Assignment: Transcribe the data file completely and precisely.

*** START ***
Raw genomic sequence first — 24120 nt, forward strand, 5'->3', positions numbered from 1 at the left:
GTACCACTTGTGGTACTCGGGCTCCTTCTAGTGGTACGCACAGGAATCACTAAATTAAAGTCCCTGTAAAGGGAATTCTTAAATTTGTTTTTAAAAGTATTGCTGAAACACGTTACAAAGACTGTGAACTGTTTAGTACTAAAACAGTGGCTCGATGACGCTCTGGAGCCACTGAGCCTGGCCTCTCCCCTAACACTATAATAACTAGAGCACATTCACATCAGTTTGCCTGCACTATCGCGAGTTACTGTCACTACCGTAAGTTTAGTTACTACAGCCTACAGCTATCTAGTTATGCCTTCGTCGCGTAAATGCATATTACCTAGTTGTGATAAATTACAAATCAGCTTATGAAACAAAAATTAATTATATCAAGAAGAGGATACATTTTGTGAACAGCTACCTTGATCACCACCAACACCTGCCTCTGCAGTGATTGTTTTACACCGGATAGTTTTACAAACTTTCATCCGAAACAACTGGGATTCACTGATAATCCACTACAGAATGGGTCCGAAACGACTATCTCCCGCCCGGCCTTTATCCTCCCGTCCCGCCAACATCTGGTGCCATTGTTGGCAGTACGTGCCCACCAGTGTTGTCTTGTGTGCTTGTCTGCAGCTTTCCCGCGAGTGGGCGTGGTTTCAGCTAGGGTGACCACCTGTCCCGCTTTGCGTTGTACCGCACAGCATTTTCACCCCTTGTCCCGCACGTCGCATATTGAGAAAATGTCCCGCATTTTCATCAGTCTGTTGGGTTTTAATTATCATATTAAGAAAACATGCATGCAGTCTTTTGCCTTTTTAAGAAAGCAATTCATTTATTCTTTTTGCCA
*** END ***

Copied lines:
Raw genomic sequence first — 24120 nt, forward strand, 5'->3', positions numbered from 1 at the left:
GTACCACTTGTGGTACTCGGGCTCCTTCTAGTGGTACGCACAGGAATCACTAAATTAAAGTCCCTGTAAAGGGAATTCTTAAATTTGTTTTTAAAAGTATTGCTGAAACACGTTACAAAGACTGTGAACTGTTTAGTACTAAAACAGTGGCTCGATGACGCTCTGGAGCCACTGAGCCTGGCCTCTCCCCTAACACTATAATAACTAGAGCACATTCACATCAGTTTGCCTGCACTATCGCGAGTTACTGTCACTACCGTAAGTTTAGTTACTACAGCCTACAGCTATCTAGTTATGCCTTCGTCGCGTAAATGCATATTACCTAGTTGTGATAAATTACAAATCAGCTTATGAAACAAAAATTAATTATATCAAGAAGAGGATACATTTTGTGAACAGCTACCTTGATCACCACCAACACCTGCCTCTGCAGTGATTGTTTTACACCGGATAGTTTTACAAACTTTCATCCGAAACAACTGGGATTCACTGATAATCCACTACAGAATGGGTCCGAAACGACTATCTCCCGCCCGGCCTTTATCCTCCCGTCCCGCCAACATCTGGTGCCATTGTTGGCAGTACGTGCCCACCAGTGTTGTCTTGTGTGCTTGTCTGCAGCTTTCCCGCGAGTGGGCGTGGTTTCAGCTAGGGTGACCACCTGTCCCGCTTTGCGTTGTACCGCACAGCATTTTCACCCCTTGTCCCGCACGTCGCATATTGAGAAAATGTCCCGCATTTTCATCAGTCTGTTGGGTTTTAATTATCATATTAAGAAAACATGCATGCAGTCTTTTGCCTTTTTAAGAAAGCAATTCATTTATTCTTTTTGCCA